We don’t generally think about the changing needs we have of our furniture as we age. Indeed, for many there’s a lack of knowledge about how and why furniture can help. There’s also the associated cost and upheaval of change. However, the right furniture can help to reduce the risk of falls, provide greater support and comfort and even help to reduce anxiety in a dementia patient.
At our care homes in North Devon and Somerset, we understand the vital importance of furniture when providing care for the elderly and those with dementia. At our Raleigh Mead home particularly, we use innovative and pioneering research regarding furniture design and provision.
However, there are also changes you can make at home for a visiting elderly relative, or in their own home for one seeking to retain their independent living.
Changes in mobility or health bring challenges in the daily living environment. Before we come on to furniture for the elderly itself, there are some good general rules which will help you to get the best from your space and furniture.
As we age, certain physical difficulties are more likely. Most notably, reduced mobility, poorer eyesight, less flexibility, slower cognitive processing and circulation problems are all more likely in the elderly population. The furniture we choose must consider how to reduce the impact of these difficulties.
The most important item of furniture to consider is the elderly person’s chair. Whilst it is essential that this is both comfortable and supportive as it will be used for extended periods, it must also be as easy as possible to get in and out of.
Generally speaking the easiest way to choose a sensible relaxing chair is to consider the height first. The higher the seating area, the easier it will be to both sit down and get up. However, the dimensions which are suitable for this will depend, to some degree, on the height and size of the individual.
Chairs should also be fully supportive for the whole back and include armrests. Wingback chairs are ideal because the ‘wings’ will help to support the individual’s head if they doze off for a nap! Armrests help to support the shoulders and upper back whilst also providing the individual with a secure means of pushing up when they go to stand.
Some elderly people will find that recliners suit them well. It is best to choose ones which are electronically adjusted, rather than manually. Manual recliners require a certain degree of strength and can result in some jolting. Some electronic recliners will also have a lift function to support and aid the individual standing.
All of these considerations are about ergonomics. It is vital to consider ergonomics in all furniture we use regularly, even if we aren’t elderly. However, an elderly individual is likely to spend long portions of their day sitting in a chair. It is therefore even more important to choose a chair with excellent ergonomics.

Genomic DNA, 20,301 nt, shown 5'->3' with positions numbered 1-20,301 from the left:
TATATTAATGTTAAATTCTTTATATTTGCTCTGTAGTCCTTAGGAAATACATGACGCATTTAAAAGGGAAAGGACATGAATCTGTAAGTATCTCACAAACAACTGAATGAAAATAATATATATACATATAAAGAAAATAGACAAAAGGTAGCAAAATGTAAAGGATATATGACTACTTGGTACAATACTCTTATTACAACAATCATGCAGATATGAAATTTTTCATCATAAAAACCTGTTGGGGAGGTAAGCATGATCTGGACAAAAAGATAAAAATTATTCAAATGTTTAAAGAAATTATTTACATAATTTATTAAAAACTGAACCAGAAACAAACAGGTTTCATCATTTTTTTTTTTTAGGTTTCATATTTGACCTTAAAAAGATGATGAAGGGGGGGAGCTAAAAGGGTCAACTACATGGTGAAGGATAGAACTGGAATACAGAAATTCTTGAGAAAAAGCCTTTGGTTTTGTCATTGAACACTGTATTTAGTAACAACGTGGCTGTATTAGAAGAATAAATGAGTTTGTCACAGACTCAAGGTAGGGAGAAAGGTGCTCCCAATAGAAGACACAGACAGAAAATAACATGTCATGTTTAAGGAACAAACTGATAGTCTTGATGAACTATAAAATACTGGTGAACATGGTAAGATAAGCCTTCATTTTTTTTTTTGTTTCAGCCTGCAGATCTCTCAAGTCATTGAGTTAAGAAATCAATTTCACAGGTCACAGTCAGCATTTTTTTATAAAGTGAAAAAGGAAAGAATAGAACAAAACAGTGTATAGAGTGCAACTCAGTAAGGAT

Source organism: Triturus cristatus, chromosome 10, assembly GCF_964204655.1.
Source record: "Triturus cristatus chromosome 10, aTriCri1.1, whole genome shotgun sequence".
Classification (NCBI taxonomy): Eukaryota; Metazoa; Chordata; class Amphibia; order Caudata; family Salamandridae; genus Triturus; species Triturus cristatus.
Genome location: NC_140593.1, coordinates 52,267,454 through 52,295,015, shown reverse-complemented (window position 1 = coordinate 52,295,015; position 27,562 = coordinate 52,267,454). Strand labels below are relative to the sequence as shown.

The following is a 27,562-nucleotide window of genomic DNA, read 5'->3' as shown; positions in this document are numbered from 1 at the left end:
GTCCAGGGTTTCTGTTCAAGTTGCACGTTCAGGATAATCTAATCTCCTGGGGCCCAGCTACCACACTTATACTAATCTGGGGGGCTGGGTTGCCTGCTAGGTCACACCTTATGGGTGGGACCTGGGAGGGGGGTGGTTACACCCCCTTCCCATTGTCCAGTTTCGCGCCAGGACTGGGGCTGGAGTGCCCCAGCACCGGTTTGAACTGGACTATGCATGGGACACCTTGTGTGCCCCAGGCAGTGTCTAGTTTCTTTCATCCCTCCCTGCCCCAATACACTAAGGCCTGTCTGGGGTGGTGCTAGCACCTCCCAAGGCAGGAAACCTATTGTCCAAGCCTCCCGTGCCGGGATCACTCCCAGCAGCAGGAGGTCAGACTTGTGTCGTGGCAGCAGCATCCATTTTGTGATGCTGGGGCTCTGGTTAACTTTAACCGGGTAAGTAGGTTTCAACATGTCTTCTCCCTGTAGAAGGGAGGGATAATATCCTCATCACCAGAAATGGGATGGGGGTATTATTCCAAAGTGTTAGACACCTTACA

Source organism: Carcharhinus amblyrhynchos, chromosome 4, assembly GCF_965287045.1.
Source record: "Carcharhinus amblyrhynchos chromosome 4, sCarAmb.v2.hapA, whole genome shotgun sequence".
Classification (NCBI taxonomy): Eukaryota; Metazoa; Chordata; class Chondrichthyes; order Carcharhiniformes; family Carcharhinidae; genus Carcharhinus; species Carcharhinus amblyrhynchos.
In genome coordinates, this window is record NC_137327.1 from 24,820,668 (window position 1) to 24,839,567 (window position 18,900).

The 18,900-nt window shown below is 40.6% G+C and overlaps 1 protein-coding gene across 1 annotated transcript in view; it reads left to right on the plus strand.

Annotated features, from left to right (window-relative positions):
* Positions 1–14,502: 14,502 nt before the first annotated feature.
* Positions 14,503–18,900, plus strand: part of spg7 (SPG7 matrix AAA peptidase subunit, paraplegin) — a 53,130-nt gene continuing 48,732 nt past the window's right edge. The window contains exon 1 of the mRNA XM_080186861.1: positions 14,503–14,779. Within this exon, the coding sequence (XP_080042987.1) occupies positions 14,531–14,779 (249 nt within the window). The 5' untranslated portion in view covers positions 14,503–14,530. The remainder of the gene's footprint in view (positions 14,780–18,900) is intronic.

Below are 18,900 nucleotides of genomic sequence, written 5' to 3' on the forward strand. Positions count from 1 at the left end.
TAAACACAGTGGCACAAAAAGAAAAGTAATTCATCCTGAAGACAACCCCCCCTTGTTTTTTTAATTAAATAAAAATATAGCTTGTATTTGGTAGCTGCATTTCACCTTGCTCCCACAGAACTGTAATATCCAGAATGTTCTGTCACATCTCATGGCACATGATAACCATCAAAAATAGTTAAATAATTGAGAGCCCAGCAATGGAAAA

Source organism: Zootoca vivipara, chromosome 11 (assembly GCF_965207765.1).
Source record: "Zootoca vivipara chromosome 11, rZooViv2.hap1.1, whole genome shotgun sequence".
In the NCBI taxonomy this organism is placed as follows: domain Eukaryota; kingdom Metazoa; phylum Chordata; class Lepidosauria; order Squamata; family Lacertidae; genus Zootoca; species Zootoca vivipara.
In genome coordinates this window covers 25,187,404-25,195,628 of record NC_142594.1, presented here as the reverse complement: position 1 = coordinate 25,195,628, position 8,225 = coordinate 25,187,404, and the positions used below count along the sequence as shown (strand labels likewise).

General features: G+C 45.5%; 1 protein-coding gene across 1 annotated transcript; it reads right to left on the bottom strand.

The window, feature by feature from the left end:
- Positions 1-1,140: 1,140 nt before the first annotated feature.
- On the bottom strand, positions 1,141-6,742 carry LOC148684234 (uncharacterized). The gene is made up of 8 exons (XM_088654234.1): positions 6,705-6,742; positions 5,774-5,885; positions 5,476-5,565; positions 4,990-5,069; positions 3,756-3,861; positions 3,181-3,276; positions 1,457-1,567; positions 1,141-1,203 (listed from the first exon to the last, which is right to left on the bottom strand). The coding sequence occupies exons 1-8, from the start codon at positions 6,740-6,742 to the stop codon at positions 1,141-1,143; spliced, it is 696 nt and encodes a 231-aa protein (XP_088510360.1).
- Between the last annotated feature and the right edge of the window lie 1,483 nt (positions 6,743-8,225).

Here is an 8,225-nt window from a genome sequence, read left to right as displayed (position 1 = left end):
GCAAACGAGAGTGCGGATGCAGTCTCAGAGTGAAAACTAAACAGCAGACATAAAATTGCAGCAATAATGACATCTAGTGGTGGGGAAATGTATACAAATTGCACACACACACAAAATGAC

Lastly, consider the upholstery. Choose fabrics which can be cleaned easily. Again, we recommend choosing a relatively plain chair if your loved one is easily confused or has sight problems. Patterns can be bewildering and cause unnecessary confusion. It is also worth choosing a colour which is in contrast to the shade of the floor and walls around it.
Along with the chair, the individual’s bed should be a primary consideration.
In excellent care homes, like our Eastleigh Care Homes, you will discover that, especially for nursing provision, adjustable beds are usually provided. There are many good reasons for this.
Adjustable beds allow the individual to both get in and out of bed easily, and to adjust their sleeping position. If the individual receives nursing care then the bed can also help the carer to protect their back.
You should also consider rails and supports which attach to the bed.
It is important that, where possible, an individual is encouraged to move around their living environment and not be restricted to their bed or chair.
To facilitate this you should give thought to a table and chair area for them.
Round tables can help in terms of comfort. Additionally, choose ones with rounded edges. These tables are less likely to cause injury to fragile older skin in the case of a bump or fall. The same applies for both dining and coffee tables.
Definitely avoid glass top tables. Not only is the glass a hazard, the reflection can also pose difficulties.
Choose a table and chair set which is the right height. It should be comfortable to sit at to eat and perhaps play games, draw or paint. Again, consider a chair with arms to help support the individual and help them get up again.
When considering other furniture you should primarily consider storage. Providing cupboards and drawers which are easy to open and easy to organise will help the individual retain their independence.
For this reason, consider handles which contrast with the main colour and which are large enough and easy to grasp.
Avoid options such as low or under bed storage. Likewise avoid cabinets or shelving which is too high. Additionally, make sure that all large items of furniture such as wardrobes, bookcases and chest of drawers are secured to the wall.
You shouldn’t have to sacrifice the looks of the furniture simply because you need an ergonomic and elderly-friendly design. However, the costs of obtaining the right furniture can be overwhelming.
When you choose a residential home or a nursing home for your loved one, the furniture will have been a key part of the design and set-up. As you visit a potential home, look at the furniture and assess it in terms of both practicalities and looks.
At our Raleigh Mead home, we have created a pioneering environment in terms of lighting and furniture. This helps our elderly and dementia patients to feel safe, secure and comfortable. We are proud of leading the way in care homes in North Devon and Somerset. If you’d like to come and take a look, please call on 01769 573166.